Style of Eye: 'It's Been Completely Mad' Producing Icona Pop
Your mother may tell you that nothing good happens after dark, but Linus Eklöw—better known as Style of Eye—would disagree.
Over the past few years, the Swedish DJ/producer has amassed an all-star list of production credits that includes remixing Swedish House Mafia, Kylie Minogue, and Dada Life, as well as co-writing/co-producing Icona Pop’s recent monster hit “I Love It.”
For now, though, Eklöw is focused on himself, touring in support of his collaboration with Tom Staar, “After Dark,” working on the follow-up CD to his 2008 debut Duck, Cover & Hold, and splitting his time with Christian Karlsson (of Miike Snow) in their collaborative side project Galantis, which recently released its Big Beat single “Smile.”
Before his packed set at New York’s Pacha nightclub, we chatted with the man about the new album, producing one of the year’s biggest pop hits, and why Swedish producers are doing so well.
DJ Times: How did you begin DJing?
Eklöw: My first gig was 17 years ago at a class disco. About every three songs, I’d drop a drum-n-bass track to get my kicks. It would empty the floor, so then I’d have to draw them back with whatever it was they wanted to hear.
DJ Times: What DJ equipment are you using? In the studio?
Eklöw: Normally, I play from three [Pioneer] CDJ-2000s and a DJM-900 mixer, usually with USBs or SD cards. For studio, I’m actually all in the box with only a laptop currently, which is great since I’m travelling so much. Sometimes, I use some analog synths, but I usually end up sampling them. I don’t have a ton in my studio, so I’ll borrow some. When it comes to software synths, [Sonic Charge’s] Synplant is one I really like to use.
DJ Times: “After Dark” is your latest single. It and your remix of Zedd’s “Clarity” are a bit darker and harder than your earlier material. Is this a new sound you’re exploring?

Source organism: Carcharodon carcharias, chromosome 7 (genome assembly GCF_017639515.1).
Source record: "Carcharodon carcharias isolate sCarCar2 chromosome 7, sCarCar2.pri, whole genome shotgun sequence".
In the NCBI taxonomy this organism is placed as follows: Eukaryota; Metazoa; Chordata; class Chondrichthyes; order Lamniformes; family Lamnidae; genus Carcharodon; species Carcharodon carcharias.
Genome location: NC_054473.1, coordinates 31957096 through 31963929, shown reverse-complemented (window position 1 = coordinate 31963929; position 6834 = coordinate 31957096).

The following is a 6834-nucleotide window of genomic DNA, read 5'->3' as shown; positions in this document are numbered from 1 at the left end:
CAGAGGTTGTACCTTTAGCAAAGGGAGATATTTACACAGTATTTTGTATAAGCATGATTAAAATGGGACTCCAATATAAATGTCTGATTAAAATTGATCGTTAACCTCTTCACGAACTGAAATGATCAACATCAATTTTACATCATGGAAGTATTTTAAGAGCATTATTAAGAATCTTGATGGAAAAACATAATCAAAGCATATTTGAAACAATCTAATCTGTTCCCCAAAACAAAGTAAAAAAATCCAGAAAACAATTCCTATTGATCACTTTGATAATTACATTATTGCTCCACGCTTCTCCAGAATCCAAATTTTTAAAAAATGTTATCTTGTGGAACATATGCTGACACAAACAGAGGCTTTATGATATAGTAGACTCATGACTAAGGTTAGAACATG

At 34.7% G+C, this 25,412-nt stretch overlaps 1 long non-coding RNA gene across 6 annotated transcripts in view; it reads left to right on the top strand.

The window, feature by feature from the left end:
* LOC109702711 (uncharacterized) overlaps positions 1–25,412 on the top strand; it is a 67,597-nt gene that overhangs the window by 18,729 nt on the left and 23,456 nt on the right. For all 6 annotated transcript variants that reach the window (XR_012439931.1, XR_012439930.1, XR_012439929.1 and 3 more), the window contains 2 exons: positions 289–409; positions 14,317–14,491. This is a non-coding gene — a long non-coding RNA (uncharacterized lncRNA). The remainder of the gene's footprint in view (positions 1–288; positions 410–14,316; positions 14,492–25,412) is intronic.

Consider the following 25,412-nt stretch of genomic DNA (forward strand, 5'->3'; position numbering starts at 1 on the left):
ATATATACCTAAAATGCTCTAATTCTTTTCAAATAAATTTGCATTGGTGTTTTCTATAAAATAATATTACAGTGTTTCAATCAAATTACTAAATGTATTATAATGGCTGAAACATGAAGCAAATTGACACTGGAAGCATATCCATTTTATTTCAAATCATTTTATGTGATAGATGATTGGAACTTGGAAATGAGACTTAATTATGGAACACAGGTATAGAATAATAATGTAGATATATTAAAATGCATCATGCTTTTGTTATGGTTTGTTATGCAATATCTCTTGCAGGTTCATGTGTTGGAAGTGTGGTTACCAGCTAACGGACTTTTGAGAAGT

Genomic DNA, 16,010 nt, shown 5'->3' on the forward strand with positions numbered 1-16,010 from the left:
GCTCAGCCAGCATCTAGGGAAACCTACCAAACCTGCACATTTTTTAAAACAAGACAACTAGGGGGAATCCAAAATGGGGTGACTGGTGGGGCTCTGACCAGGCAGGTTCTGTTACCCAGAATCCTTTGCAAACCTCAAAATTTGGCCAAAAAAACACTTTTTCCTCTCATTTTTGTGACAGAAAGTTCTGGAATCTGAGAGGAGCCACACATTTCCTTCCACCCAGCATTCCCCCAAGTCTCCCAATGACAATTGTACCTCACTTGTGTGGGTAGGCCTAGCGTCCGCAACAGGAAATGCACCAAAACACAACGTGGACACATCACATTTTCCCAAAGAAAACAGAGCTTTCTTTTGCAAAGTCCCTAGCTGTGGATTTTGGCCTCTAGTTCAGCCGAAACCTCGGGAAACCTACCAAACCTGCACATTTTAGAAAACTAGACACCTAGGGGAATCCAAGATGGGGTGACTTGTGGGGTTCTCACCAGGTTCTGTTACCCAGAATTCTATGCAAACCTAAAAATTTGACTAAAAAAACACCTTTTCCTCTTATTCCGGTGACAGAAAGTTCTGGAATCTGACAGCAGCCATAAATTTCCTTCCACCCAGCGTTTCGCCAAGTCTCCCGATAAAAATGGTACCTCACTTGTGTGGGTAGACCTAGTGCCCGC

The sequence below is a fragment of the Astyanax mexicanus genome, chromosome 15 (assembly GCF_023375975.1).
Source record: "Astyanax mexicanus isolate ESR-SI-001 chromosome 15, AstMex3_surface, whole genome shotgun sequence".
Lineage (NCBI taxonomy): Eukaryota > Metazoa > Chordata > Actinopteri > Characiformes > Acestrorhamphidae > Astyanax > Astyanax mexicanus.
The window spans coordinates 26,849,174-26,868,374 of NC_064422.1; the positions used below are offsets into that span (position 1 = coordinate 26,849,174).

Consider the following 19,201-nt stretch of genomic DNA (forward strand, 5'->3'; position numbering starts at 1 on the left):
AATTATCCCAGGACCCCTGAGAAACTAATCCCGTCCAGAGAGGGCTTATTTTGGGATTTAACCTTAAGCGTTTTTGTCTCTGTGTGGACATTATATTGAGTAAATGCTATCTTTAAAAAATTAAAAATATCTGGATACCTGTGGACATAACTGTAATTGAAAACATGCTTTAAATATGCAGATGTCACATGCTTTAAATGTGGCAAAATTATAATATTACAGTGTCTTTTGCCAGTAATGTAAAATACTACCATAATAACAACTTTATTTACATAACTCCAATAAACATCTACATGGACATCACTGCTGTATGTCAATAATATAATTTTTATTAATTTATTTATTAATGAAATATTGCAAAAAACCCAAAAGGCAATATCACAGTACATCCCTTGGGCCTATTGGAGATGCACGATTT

Eklöw: For the past year, I’ve been finding myself getting into a whole different kind of mindset when it comes to what I like to play. I really want to make something that I want to play when I’m out, you know? This sound is what’s really getting my heart to beat these days.
DJ Times: You’re working on a new album. How is it different from Duck, Cover & Hold?
Eklöw: It’s more song-based. The first album was like a journey from A to Z, but I see the new album as having each song in its own world. Each track has its own sense of self.
DJ Times: So each track stands apart more?
Eklöw: A little bit, compared to how I laid out the first one. It’s now based on what songs I have and where I think each wants to go, instead of just making a track that tries to fit in the pack.
DJ Times: You co-wrote and produced Icona Pop’s “I Love It.” What’s it like having a hand in such a huge hit?
Eklöw: It’s been completely mad. I remember being called to work with Patrik Berger, and it was the beginning of the weekend, and they said they needed the track by Sunday. After we finished the track, we just sat and thought about how much fun we had making it, but we didn’t realize just what we were sitting on.
DJ Times: It worked out pretty well.
Eklöw: It took a lot of time to grow. First, it took off in Sweden and then other countries like Australia and Germany before really hitting the U.S. this year. It’s just now really taking off in the U.K. From that perspective, it’s been really interesting because it’s my first real worldwide smash. I’m pinching myself every day.
DJ Times: With the success of acts like yourself, Avicii, Icona Pop, and Miike Snow, it seems like the Swedes are taking over. Is there a reason for that?
Eklöw: First off, we’ve got a climate that’s very annoying. We don’t have any excuses not to be working in the studio nine months of the year. What really drives us though is that we’re very, very focused on getting things done and we don’t consider them done until we consider them perfect from a design perspective. We’re also very open to invention and we always try to push boundaries a little bit.
DJ Times: Do you consider yourself a producer or DJ first?
Eklöw: One gives to the other. It’s always been like that for me. When I go out and play, I get a lot of energy to go back into the studio and make something I can try out. For me, it’s both, and always has been.
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